The large death toll that rippled through care homes during the early months of the pandemic shocked the country and underscored, yet again, the need for a better system.
Previous governments made similar promises to fix social care, but politics always intervened. Any system that relied on taxing Tory voters’ properties or inheritance to raise funds was immediately shot down (as Theresa May found when her 2017 proposal was branded a “dementia tax”).
Now, however, Johnson has a large parliamentary majority, no immediate election to fight and a weak opposition. There was no excuse not to carry through on his social care promise.
Third, Britons aren’t as tax-averse as Americans. A 2020 poll showed that more than half of Conservative supporters backed higher taxes and public spending. Indeed, it was Rees-Mogg who wrote an introduction endorsing a 2019 paper from the think tank Policy Exchange that proposes taxpayer funding for a universal social care provision, requiring an additional 0.5% of GDP of spending. “This is something we can afford as a nation,” he wrote. “It is time for Conservative leaders to think differently, and radically.”
That doesn’t mean Johnson isn’t taking a major gamble here. Britain already has relatively high taxes; raising that burden further with a 1.25% tax increase on national insurance contributions (paid by employees and employers) comes at a time when the economy is recovering from Covid and also Brexit costs.
There are charges of intergenerational injustice, as the burden of a rise in NI contributions will be heavier on younger workers, though the prime minister has sought to deflect those critics by adding a tax on dividends and requiring pension-age workers, who do not currently pay national insurance, to pay the new social care levy from 2023. The government will also scrap a manifesto pledge for increasing state pensions that has guaranteed big hikes for pensioners during the pandemic.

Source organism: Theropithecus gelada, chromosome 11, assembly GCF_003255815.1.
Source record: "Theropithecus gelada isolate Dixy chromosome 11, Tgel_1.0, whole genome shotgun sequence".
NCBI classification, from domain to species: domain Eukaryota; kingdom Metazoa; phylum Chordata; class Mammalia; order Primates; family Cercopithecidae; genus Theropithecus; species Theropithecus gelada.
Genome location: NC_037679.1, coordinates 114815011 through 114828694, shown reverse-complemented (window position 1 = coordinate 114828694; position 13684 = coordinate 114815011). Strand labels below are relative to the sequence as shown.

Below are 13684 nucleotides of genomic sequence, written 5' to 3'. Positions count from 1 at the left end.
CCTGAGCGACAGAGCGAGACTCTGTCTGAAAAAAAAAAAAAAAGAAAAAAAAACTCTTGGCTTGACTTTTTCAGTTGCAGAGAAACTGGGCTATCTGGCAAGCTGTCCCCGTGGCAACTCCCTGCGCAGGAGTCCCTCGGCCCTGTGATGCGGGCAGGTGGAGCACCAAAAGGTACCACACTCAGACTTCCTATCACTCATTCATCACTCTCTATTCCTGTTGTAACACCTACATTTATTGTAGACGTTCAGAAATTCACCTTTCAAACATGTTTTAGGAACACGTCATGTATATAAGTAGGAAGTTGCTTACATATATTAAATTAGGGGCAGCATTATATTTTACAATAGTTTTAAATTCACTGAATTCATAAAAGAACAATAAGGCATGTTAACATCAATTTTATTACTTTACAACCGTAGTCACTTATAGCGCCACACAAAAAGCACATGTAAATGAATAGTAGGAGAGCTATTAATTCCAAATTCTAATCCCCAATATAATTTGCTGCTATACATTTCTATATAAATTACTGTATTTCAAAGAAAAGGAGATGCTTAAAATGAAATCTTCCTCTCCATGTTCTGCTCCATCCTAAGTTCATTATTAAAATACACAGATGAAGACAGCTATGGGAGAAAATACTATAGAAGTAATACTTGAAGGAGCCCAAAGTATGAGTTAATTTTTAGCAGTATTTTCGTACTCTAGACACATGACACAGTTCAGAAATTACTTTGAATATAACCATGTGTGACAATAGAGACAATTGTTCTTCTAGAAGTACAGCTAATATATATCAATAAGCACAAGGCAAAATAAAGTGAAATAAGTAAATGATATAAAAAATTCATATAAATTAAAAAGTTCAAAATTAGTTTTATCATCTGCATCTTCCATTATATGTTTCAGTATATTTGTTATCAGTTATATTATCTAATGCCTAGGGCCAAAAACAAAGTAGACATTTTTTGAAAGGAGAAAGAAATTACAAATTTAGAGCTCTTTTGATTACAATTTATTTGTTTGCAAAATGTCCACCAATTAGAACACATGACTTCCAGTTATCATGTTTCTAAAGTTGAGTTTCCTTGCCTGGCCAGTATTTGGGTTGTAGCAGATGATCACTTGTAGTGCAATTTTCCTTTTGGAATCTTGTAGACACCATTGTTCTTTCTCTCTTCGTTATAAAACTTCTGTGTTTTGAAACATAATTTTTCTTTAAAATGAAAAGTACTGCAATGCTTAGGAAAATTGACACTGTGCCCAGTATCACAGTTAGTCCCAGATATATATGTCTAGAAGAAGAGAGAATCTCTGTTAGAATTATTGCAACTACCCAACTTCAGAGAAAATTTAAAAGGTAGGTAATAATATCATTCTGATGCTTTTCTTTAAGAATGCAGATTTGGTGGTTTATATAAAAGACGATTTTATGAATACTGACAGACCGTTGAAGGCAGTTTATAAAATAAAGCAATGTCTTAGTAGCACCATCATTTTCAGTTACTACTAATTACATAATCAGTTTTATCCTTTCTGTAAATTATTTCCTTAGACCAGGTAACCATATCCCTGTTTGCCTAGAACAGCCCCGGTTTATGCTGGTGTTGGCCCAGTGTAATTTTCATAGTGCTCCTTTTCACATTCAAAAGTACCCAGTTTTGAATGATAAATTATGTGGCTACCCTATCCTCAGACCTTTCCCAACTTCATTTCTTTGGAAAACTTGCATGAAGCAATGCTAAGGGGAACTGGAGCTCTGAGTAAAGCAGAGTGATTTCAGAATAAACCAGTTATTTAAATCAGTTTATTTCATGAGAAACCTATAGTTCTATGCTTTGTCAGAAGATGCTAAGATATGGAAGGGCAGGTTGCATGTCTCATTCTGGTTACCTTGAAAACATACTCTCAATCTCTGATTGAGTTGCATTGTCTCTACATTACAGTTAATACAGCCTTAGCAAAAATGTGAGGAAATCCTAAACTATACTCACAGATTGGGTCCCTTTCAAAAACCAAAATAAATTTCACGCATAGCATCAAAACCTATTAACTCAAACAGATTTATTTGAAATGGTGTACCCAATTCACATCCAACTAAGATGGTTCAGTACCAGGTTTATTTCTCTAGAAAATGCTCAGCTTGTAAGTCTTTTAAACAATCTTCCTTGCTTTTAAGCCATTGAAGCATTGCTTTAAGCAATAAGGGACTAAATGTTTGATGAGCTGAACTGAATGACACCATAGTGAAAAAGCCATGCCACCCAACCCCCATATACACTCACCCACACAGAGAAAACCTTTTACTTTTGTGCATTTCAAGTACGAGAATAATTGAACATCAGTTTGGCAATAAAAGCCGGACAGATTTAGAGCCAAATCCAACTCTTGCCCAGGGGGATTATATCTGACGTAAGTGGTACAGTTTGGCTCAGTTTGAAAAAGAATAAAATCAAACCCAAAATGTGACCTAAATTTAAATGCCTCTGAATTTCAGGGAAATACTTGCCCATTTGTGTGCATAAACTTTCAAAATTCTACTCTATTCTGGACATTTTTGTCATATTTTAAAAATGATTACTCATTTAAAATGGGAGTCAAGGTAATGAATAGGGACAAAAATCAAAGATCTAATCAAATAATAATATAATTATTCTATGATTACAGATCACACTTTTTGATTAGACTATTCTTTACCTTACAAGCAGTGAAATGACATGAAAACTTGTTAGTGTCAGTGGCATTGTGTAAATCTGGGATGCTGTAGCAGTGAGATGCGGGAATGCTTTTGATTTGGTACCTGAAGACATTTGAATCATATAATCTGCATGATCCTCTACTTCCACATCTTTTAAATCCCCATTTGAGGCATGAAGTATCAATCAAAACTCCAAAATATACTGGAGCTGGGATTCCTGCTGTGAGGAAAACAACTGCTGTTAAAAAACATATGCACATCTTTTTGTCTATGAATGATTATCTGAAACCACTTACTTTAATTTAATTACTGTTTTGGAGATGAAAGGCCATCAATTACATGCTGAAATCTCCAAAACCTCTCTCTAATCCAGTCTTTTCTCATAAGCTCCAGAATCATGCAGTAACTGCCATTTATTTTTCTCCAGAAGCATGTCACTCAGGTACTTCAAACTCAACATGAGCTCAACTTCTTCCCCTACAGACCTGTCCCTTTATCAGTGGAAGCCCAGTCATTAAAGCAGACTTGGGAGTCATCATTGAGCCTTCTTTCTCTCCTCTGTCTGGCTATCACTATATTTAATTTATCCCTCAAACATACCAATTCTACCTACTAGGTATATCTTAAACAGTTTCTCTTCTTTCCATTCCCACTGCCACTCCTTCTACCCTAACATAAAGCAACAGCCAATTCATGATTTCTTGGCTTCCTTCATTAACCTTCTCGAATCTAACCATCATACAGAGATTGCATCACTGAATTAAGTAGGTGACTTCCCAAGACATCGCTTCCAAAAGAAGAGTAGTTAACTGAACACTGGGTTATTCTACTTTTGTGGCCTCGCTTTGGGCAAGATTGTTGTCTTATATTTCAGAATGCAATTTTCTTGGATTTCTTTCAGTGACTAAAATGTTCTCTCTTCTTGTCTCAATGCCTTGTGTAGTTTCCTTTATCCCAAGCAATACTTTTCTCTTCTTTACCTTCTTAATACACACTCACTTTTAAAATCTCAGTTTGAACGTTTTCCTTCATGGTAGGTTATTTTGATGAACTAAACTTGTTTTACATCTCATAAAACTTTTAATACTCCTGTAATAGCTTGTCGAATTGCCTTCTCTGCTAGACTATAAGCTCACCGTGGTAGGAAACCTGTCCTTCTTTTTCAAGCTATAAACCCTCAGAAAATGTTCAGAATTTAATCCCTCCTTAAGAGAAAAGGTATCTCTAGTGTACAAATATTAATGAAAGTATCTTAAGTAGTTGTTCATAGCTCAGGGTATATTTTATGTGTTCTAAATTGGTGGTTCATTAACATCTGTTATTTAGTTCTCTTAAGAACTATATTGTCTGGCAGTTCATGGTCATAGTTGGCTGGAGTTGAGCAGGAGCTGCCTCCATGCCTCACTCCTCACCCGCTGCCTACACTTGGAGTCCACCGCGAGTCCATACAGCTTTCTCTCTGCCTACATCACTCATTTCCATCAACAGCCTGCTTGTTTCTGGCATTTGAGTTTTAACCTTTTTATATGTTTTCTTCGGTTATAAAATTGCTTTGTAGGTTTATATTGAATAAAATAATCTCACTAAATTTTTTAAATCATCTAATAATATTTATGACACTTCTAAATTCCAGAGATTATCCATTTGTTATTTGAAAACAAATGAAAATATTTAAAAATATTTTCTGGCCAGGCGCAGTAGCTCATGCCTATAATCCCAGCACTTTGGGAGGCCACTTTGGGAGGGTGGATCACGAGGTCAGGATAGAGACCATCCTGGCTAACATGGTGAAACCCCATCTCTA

Going back on tax pledges will certainly test voter trust, and Tories will struggle to credibly make new tax pledges for the next election. For that price, Johnson will have to deliver something special. Indeed, the real question is what voters will get in return. The details of the new social care will be set out in a so-called “white paper,” which paves the way for legislation. So far, we know very little about the plan other than the 86,000 pound cap on individual contributions to their social care.
But it’s the level of care that will be provided and where it will be organized and how easy it is to access that determine the experience families have and ultimately whether the reforms will be judged successful. If voters are to forget about the broken tax promises, Johnson will have to give them a real social care reform to cheer about.
This column does not necessarily reflect the opinion of the editorial board or Bloomberg LP and its owners.
Therese Raphael is a columnist for Bloomberg Opinion. She was editorial page editor of the Wall Street Journal Europe.